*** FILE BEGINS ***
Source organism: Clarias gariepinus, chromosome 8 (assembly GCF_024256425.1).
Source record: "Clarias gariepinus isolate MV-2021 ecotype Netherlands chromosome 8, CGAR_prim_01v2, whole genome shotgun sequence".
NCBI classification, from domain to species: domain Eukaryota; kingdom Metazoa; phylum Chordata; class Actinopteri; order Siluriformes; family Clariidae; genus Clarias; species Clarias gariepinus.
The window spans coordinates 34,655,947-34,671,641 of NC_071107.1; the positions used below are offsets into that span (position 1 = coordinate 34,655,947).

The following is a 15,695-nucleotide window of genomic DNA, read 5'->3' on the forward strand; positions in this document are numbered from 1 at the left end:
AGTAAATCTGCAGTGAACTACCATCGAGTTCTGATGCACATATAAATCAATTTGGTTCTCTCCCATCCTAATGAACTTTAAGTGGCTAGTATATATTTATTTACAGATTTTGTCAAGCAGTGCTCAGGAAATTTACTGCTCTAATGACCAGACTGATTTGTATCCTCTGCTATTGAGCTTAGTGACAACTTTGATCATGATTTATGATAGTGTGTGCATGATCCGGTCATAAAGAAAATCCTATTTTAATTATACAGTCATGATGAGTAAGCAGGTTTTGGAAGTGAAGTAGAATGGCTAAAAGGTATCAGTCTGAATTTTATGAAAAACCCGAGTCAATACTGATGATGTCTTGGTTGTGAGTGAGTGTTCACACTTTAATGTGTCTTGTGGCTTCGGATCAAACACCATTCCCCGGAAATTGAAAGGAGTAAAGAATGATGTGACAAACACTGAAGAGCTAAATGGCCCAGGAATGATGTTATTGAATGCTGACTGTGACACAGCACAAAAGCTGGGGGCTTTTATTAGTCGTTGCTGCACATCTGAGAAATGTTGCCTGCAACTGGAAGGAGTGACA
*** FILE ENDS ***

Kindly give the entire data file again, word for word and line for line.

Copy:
Source organism: Clarias gariepinus, chromosome 8 (assembly GCF_024256425.1).
Source record: "Clarias gariepinus isolate MV-2021 ecotype Netherlands chromosome 8, CGAR_prim_01v2, whole genome shotgun sequence".
NCBI classification, from domain to species: domain Eukaryota; kingdom Metazoa; phylum Chordata; class Actinopteri; order Siluriformes; family Clariidae; genus Clarias; species Clarias gariepinus.
The window spans coordinates 34,655,947-34,671,641 of NC_071107.1; the positions used below are offsets into that span (position 1 = coordinate 34,655,947).

The following is a 15,695-nucleotide window of genomic DNA, read 5'->3' on the forward strand; positions in this document are numbered from 1 at the left end:
AGTAAATCTGCAGTGAACTACCATCGAGTTCTGATGCACATATAAATCAATTTGGTTCTCTCCCATCCTAATGAACTTTAAGTGGCTAGTATATATTTATTTACAGATTTTGTCAAGCAGTGCTCAGGAAATTTACTGCTCTAATGACCAGACTGATTTGTATCCTCTGCTATTGAGCTTAGTGACAACTTTGATCATGATTTATGATAGTGTGTGCATGATCCGGTCATAAAGAAAATCCTATTTTAATTATACAGTCATGATGAGTAAGCAGGTTTTGGAAGTGAAGTAGAATGGCTAAAAGGTATCAGTCTGAATTTTATGAAAAACCCGAGTCAATACTGATGATGTCTTGGTTGTGAGTGAGTGTTCACACTTTAATGTGTCTTGTGGCTTCGGATCAAACACCATTCCCCGGAAATTGAAAGGAGTAAAGAATGATGTGACAAACACTGAAGAGCTAAATGGCCCAGGAATGATGTTATTGAATGCTGACTGTGACACAGCACAAAAGCTGGGGGCTTTTATTAGTCGTTGCTGCACATCTGAGAAATGTTGCCTGCAACTGGAAGGAGTGACA